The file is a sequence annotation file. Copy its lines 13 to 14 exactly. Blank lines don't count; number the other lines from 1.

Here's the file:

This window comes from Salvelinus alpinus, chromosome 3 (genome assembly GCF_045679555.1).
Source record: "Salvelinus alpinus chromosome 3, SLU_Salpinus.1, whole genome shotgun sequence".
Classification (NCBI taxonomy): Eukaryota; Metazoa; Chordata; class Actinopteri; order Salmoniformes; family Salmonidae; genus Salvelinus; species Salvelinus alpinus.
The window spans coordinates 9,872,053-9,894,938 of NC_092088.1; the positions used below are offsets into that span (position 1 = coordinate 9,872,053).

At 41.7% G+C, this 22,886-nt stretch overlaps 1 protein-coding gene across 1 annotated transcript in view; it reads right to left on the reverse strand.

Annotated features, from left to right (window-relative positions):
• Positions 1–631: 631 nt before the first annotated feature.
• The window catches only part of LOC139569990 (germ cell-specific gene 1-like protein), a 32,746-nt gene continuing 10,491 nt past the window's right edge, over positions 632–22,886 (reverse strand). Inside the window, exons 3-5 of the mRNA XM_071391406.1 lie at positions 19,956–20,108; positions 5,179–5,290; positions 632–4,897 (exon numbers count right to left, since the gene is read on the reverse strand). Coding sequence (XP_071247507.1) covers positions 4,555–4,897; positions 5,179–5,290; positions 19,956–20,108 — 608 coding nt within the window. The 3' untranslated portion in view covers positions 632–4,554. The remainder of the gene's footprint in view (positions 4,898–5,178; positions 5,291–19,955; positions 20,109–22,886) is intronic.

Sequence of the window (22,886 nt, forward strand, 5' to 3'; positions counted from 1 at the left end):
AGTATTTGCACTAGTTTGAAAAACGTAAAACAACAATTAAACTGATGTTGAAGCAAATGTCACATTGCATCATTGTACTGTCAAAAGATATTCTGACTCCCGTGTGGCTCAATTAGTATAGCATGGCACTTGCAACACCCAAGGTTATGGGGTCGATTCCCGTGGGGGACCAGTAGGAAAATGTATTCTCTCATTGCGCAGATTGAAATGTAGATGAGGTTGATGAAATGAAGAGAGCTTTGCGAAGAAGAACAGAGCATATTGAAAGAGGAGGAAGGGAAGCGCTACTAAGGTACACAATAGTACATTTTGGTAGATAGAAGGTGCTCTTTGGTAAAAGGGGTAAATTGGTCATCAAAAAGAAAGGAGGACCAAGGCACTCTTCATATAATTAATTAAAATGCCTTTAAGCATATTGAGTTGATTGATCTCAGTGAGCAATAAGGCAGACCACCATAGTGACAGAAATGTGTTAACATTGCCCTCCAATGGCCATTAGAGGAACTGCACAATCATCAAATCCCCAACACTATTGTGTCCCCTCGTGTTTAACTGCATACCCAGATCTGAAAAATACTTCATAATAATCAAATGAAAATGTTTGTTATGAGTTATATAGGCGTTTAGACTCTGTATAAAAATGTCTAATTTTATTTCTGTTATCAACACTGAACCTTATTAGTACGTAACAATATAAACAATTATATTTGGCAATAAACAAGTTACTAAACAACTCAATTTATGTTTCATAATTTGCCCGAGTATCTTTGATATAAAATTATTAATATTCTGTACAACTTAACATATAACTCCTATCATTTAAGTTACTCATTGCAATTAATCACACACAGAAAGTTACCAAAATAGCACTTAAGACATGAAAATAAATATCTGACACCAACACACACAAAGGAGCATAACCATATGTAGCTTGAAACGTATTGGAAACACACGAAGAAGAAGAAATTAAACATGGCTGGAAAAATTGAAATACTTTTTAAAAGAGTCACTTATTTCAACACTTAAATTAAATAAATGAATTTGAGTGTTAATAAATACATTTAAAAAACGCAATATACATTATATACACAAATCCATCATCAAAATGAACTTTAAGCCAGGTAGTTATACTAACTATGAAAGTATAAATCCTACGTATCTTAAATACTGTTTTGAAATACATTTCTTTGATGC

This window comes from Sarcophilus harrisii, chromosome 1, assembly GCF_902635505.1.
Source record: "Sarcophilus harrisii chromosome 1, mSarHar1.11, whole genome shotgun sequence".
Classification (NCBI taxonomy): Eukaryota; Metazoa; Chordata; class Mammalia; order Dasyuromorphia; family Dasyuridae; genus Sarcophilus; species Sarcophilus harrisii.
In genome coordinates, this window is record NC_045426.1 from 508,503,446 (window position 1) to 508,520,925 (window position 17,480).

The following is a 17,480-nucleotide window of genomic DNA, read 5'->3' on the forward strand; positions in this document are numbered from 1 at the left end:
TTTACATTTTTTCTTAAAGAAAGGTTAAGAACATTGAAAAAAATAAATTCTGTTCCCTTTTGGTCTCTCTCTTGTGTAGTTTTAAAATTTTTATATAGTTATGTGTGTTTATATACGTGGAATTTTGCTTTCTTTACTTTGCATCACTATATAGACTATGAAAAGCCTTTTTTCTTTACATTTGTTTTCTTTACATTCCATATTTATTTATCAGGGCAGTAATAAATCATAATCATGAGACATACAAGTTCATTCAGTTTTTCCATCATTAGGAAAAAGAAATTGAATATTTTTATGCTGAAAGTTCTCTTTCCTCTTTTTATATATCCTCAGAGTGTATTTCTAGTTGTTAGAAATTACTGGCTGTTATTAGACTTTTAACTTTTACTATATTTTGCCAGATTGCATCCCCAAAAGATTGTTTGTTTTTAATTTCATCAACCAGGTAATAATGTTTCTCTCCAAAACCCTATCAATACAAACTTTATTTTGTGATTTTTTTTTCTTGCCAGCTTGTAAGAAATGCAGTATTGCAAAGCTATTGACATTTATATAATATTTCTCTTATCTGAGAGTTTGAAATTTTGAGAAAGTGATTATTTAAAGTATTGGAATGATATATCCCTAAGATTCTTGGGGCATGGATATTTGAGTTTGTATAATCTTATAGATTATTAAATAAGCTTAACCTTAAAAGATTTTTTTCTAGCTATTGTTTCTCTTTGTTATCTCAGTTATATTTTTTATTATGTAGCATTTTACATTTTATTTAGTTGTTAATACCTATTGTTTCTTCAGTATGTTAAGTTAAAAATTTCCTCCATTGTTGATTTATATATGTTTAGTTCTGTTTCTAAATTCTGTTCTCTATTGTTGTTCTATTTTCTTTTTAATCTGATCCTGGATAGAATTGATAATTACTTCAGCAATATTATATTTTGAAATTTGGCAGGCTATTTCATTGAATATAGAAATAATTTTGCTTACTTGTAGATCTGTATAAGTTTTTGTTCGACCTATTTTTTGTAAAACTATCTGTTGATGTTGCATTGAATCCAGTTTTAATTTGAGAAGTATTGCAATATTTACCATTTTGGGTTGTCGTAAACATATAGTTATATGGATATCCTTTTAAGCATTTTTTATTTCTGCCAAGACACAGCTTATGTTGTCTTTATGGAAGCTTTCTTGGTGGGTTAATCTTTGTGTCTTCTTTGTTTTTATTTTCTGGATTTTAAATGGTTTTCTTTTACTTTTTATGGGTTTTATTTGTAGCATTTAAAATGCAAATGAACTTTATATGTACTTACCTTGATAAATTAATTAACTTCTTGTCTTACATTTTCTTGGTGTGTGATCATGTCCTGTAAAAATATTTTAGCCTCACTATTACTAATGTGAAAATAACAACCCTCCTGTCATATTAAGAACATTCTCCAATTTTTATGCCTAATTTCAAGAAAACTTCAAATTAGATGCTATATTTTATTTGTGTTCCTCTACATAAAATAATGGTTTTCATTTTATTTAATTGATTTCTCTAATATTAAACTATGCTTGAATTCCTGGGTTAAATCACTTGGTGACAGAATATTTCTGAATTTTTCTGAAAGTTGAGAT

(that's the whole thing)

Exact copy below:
Classification (NCBI taxonomy): Eukaryota; Metazoa; Chordata; class Mammalia; order Dasyuromorphia; family Dasyuridae; genus Sarcophilus; species Sarcophilus harrisii.
In genome coordinates, this window is record NC_045426.1 from 508,503,446 (window position 1) to 508,520,925 (window position 17,480).